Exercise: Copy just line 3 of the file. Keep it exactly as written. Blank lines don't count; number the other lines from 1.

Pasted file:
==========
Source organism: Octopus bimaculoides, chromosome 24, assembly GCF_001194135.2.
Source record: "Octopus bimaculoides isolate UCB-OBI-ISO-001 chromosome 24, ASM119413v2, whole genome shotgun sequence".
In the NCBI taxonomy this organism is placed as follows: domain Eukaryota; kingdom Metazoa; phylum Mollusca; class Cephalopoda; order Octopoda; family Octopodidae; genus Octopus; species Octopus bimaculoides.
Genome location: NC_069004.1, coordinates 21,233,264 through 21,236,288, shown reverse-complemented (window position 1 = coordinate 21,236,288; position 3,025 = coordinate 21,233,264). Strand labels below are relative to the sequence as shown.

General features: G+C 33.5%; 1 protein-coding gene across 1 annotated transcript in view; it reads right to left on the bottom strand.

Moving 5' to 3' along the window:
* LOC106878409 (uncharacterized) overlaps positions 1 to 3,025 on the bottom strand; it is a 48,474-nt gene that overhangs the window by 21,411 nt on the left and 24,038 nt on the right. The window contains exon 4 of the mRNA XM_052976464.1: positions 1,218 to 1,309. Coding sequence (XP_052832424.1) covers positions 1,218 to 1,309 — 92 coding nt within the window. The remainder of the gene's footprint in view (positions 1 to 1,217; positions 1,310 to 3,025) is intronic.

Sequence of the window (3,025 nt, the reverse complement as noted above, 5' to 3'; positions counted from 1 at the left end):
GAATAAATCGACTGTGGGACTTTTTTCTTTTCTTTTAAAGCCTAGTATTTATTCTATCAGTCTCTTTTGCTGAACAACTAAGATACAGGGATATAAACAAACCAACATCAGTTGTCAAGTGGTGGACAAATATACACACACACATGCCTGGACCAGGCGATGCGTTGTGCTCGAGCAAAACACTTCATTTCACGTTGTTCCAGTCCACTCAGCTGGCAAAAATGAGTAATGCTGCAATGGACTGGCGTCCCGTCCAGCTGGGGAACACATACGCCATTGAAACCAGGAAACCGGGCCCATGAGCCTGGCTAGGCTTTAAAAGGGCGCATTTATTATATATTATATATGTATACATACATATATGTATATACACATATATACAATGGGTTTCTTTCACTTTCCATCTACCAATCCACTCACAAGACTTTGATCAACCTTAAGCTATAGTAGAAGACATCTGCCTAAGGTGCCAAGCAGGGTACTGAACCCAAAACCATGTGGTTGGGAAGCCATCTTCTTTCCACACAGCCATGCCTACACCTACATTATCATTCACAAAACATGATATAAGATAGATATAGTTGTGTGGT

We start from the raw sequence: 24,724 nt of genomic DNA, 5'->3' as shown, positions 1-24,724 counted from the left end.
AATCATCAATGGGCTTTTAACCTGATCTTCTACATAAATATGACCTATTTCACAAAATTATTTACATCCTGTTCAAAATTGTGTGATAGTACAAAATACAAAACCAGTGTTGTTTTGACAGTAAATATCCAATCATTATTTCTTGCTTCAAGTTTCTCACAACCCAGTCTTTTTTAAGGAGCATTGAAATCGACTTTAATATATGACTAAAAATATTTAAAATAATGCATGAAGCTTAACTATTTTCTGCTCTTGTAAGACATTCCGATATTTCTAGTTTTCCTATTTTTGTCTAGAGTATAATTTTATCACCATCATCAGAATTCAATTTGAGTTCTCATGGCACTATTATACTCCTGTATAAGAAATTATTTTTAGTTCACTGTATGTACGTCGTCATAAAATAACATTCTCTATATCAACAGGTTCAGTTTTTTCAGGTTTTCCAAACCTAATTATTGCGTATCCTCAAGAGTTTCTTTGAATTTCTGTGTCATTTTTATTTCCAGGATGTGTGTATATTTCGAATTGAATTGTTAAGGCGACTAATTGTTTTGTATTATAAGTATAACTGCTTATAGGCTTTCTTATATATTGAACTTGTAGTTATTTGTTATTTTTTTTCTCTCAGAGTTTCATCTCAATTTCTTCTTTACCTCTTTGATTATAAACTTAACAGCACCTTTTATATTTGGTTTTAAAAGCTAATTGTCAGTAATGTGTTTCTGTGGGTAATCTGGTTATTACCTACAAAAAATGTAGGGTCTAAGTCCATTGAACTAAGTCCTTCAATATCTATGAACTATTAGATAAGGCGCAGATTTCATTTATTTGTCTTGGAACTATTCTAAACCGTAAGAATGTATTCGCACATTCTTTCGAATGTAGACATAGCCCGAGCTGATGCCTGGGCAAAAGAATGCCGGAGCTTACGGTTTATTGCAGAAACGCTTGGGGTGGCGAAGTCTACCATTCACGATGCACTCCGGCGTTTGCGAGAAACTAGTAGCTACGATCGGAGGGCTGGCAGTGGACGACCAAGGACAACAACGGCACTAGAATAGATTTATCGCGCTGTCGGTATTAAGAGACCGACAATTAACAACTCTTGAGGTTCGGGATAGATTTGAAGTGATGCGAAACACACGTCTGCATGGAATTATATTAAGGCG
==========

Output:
In the NCBI taxonomy this organism is placed as follows: domain Eukaryota; kingdom Metazoa; phylum Mollusca; class Cephalopoda; order Octopoda; family Octopodidae; genus Octopus; species Octopus bimaculoides.